Everybody looks different, but they haven’t changed a bit.
The classmates at your reunion got older, that’s for sure. Some have gotten a little wider, a bit grayer, too, and more lined than they were decades ago.
What’s funny, though, is that while you were reminiscing with these former-classmates-cum-friends, you didn’t notice gray hair. You didn’t see extra pounds or new wrinkles. You only saw children, the way they were in school.
Author Jonathan Kozol had children in his mind’s eye as he reconnected with interview subjects from 25 years ago. They were so little then–but in the new book “Fire in the Ashes” (c.2012, Crown Books, $27.00 / $32.00 Canada, 355 pages, includes index), you’ll meet the adults he found.
For the average New Yorker, the winter of 1985 was brutal. Temps stayed low, snow rose high, and winds were relentless.
For the poor and homeless staying at the Martinique Hotel in the shadow of Macy’s department store, though, winter was particularly challenging: heat was iffy at the Martinique, and busted windows often went unfixed.
Though he had worked on behalf of the poor in years past, Kozol said, “I had never seen destitution like this in America before.” Nearly every child he met that winter was hungry.
For two years, Kozol visited the Martinique, until the city relocated the hotel’s residents to housing units in The Bronx. Undaunted, he followed the families across the river. He still follows some of them.
Since the release of the books that resulted from those interviews, Kozol says that his readers have wondered about the people–particularly the children–he wrote about so many years ago.
In this book, he tells us.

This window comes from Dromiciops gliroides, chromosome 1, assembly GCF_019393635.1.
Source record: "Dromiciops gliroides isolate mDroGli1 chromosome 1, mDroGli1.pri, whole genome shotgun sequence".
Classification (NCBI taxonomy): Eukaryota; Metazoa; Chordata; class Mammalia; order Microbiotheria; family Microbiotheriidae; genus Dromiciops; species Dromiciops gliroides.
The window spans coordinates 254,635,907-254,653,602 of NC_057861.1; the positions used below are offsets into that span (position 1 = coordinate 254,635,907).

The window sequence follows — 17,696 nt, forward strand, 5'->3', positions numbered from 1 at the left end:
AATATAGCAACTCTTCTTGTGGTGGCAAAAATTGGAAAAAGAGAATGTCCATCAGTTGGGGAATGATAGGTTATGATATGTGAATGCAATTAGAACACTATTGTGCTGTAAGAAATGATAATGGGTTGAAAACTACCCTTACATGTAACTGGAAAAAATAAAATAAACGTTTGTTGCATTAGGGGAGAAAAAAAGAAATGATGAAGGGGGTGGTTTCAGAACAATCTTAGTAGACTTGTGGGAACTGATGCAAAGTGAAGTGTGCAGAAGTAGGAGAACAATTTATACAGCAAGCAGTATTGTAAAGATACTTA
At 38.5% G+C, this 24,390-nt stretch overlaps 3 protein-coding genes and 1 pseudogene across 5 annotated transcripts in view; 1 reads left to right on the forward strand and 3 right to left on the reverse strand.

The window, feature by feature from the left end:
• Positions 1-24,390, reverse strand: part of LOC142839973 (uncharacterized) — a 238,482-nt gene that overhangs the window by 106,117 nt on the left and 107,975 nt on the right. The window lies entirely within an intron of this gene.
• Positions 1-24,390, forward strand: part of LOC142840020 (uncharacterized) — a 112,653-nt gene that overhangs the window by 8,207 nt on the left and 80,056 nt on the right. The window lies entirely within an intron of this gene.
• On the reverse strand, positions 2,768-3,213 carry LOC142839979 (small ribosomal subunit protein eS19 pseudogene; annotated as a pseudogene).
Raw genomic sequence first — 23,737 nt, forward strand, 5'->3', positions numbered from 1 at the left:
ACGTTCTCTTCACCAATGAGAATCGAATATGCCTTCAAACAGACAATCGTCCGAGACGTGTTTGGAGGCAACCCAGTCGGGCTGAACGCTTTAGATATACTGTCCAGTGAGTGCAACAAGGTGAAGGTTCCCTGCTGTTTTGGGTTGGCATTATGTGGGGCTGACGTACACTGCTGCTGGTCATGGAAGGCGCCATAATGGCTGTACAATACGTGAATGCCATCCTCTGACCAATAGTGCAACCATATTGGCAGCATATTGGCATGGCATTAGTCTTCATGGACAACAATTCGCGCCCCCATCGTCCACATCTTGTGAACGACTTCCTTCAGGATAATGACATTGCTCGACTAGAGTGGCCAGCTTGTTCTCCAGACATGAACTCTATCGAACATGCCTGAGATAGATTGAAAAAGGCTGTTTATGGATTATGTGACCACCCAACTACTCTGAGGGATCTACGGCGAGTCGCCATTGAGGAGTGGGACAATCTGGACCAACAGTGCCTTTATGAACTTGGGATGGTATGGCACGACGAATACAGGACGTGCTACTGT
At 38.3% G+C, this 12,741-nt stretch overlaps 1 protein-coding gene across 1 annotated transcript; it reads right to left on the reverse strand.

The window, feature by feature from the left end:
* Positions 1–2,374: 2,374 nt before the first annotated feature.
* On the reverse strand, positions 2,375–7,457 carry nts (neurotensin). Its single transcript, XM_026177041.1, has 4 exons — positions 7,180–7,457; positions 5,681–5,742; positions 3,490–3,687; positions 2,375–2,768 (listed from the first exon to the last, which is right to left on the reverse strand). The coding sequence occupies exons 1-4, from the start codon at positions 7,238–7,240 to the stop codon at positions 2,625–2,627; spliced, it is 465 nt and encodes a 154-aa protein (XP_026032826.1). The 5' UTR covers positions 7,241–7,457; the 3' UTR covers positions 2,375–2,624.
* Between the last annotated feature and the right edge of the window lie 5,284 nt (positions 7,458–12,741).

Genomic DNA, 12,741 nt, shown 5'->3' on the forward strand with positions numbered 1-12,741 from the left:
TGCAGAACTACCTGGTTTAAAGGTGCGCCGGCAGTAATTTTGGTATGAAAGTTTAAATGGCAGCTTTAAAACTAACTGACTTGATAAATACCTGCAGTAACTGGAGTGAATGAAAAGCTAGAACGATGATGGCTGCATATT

With assistance from the priest at the local church (“an extraordinary woman”), Kozol watched one family escape the city, though they couldn’t escape the crime. He watched a family fracture due to a mother’s death and a son’s drugs, while another family fractured because of immigration laws. He comforted a friend dying of AIDS, helped two children get out of the ‘hood and into boarding schools, and he served as godfather for another boy, folding into family after family . . . .
School started recently and the children in your neighborhood returned there with bright clothes and brighter smiles. But for some kids, the education system has failed and author Jonathan Kozol tackles that subject, among others, in his book.
Opening with a story of triumph that turns tragic, Kozol grabs his readers by the collars and forces us to see that which we’d rather ignore: drug abuse as a normal part of life, murder too-common, lackadaisical schools, lack of food, lack of appropriate clothing, lack of safety.
We can’t look away, nor do we want to: Kozol then tells of the tragic-turned-triumphant, children that adapted, adults who moved mountains to help, academies that opened their doors, and donors–like his readers–who’ve opened their hearts.
So check your wallet. Check your soul. Then check out this magnificent book, because I think you’ll like it. For anyone who cares about his fellow human, “Fire in the Ashes” burns bright.